The primary end points of the trial included adverse effects (AEs) and independent review committee (IRC)–assessed objective response rate (ORR). Secondary end points comprised IRC-assessed CR rate, DOR, progression-free survival (PFS), overall survival (OS), and pharmacokinetics.
A previous analysis of the trial indicated that liso-cel induced an ORR of 73%, which included a CR rate of 53%. Follow-up data from the trial were shared during the 2021 ASH Annual Meeting & Exposition.
The median age among the 270 patients who received the CAR T-cell therapy was 63 years (range, 18-86); 41% of patients were 65 years of age or older and 10% were 75 years of age or older. Ninety-nine percent of patients had an ECOG performance status of 0, 3% had secondary CNS lymphoma, 67% were chemotherapy refractory, and 44% did not achieve a CR.
Patients had received a median number of 3 lines of prior systemic therapy (range, 1-8), 33% previously underwent autologous transplant, 3% previously underwent allogeneic transplant, and 59% received bridging therapy.
At a median follow-up of 19.9 months (range, 0.2-45.2), the median DOR was 23.1 months (95% CI, 8.6-NR), and 49.5% (95% CI, 41.4%-57.0%) were estimated to continue to respond at 2 years. The median IRC-assessed PFS was 6.8 months (95% CI, 3.3-12.7) with the CAR T-cell therapy, and the probability of PFS at 2 years was 40.6% (95% CI, 34.0%-47.2%). The median OS was 27.3 months (95% CI, 16.2-45.6), with a probability of OS at 2 years of 50.5% (95% CI, 44.1%-56.5%).
Safety of the CAR T-cell therapy was analyzed by pooling data from a total of 314 patients with relapsed/refractory LBCL who received the agent at a dose ranging from 44 x 106 CAR-positive viable T cells to 120 x 106 CAR-positive viable T cells spanning the following 4 studies: TRANSCEND NHL 001, TRANSCEND WORLD (NCT03484702), PLATFORM (NCT03310619), and OUTREACH (NCT03744676).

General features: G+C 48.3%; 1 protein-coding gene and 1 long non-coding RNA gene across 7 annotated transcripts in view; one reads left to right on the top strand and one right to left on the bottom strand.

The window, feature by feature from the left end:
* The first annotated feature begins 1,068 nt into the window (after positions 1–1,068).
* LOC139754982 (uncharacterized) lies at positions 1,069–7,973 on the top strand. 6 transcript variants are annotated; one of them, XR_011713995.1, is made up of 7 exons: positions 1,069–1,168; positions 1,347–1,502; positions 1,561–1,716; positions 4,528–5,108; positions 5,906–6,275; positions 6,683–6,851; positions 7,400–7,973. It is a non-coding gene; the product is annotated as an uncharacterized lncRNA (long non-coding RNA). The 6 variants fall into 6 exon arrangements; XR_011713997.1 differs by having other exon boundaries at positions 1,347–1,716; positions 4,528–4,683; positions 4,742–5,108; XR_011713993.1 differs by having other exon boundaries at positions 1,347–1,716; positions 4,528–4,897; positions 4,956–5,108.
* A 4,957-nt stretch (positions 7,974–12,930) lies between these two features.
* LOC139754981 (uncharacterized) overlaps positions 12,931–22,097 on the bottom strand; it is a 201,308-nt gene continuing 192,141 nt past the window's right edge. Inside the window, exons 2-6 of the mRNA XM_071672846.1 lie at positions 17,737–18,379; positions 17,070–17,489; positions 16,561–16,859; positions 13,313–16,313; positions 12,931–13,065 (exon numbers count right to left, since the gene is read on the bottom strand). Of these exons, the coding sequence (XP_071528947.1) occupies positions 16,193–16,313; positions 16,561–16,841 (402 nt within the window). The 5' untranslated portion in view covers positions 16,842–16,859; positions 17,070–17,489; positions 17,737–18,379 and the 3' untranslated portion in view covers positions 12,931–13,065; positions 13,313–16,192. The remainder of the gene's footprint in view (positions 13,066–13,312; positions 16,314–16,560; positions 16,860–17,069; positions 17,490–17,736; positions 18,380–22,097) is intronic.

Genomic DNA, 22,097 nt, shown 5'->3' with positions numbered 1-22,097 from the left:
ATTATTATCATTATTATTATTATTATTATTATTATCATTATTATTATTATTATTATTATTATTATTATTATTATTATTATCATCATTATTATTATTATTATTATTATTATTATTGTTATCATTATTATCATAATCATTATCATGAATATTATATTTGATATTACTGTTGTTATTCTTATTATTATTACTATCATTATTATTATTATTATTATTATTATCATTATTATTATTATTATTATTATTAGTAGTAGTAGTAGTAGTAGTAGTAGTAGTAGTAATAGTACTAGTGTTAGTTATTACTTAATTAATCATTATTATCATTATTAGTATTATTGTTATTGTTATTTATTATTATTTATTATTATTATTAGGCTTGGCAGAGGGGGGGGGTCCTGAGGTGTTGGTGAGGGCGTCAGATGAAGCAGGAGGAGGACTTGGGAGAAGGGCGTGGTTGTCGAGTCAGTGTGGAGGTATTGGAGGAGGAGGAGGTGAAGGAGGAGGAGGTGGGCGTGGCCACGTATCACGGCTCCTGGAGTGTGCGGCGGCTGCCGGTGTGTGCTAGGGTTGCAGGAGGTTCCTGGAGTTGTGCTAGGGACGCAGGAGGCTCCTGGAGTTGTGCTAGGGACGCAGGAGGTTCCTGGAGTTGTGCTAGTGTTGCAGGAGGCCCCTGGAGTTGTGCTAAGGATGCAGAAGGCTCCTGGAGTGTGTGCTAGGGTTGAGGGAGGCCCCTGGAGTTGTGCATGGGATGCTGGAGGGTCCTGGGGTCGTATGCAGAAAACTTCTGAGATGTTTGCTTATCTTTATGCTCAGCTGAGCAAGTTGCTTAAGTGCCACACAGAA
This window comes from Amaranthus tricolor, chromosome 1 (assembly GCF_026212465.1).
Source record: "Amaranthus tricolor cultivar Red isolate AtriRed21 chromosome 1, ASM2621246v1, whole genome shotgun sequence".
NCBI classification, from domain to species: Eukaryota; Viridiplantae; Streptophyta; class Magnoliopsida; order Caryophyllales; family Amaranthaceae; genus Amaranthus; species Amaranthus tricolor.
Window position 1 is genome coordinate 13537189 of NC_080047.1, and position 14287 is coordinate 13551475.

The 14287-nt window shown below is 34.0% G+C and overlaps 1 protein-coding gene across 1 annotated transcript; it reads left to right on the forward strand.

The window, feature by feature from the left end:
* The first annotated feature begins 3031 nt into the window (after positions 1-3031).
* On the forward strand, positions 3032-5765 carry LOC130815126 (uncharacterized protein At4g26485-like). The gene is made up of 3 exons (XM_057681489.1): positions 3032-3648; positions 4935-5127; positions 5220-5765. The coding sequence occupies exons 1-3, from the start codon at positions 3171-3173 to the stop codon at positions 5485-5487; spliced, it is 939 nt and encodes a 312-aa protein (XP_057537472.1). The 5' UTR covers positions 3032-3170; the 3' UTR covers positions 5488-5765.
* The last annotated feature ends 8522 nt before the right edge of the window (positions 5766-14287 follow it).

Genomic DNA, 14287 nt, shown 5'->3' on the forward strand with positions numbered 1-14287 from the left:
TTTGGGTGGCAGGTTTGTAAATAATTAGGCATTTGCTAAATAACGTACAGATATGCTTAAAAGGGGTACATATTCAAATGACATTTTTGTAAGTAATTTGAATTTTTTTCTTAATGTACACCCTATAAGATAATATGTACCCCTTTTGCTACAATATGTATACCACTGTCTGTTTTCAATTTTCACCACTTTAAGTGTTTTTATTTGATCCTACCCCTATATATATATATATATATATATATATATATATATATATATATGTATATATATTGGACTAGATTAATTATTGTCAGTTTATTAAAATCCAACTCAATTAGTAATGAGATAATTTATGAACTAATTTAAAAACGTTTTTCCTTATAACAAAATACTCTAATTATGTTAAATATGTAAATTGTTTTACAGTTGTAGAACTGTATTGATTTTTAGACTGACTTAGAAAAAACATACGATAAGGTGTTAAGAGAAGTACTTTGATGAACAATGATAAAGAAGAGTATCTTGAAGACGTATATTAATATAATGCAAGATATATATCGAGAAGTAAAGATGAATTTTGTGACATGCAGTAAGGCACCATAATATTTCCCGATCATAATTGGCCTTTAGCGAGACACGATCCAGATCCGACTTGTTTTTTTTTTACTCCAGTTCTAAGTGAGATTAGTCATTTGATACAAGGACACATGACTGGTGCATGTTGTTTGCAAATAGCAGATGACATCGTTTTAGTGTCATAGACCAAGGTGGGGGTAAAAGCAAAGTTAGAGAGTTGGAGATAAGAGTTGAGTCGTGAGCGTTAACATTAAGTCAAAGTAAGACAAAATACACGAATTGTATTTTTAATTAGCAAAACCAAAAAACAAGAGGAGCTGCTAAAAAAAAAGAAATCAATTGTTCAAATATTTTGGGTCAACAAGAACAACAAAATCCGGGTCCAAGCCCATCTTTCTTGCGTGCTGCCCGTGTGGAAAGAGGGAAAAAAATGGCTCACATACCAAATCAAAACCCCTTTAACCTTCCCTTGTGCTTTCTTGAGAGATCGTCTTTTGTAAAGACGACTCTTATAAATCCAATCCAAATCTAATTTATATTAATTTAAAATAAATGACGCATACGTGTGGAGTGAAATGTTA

Thirty-nine percent of patients experienced cytokine release syndrome (CRS), 3% of whom experienced a grade 3 or 4 event. The median time to onset of this toxicity was 5 days (range, 1-14), with a median duration of 5 days (range, 1-17).
Twenty-six percent of patients who received the CAR T-cell therapy experienced neurologic toxicities, 10% of whom experienced effects that were grade 3 or 4 in severity. The median time to onset of this effect was 6 days (range, 1-66), and 99% of these effects were reported within the first 8 weeks post infusion. The median duration of these toxicities was 10 days (range, 1-84).
The most common grade 3 or higher toxicities experienced with liso-cel included neutropenia, anemia, thrombocytopenia, leukopenia, infection with an unspecified pathogen, and febrile neutropenia.
In February 2022, the FDA accepted and granted priority review to a supplemental biologics license application seeking the approval of liso-cel for the treatment of adult patients with relapsed or refractory LBCL in whom frontline therapy has failed.3 The application is supported by findings from the phase 3 TRANSFORM trial (NCT03575351), and regulatory agency is expected to decide by June 24, 2022 under the Prescription Drug User Fee Act.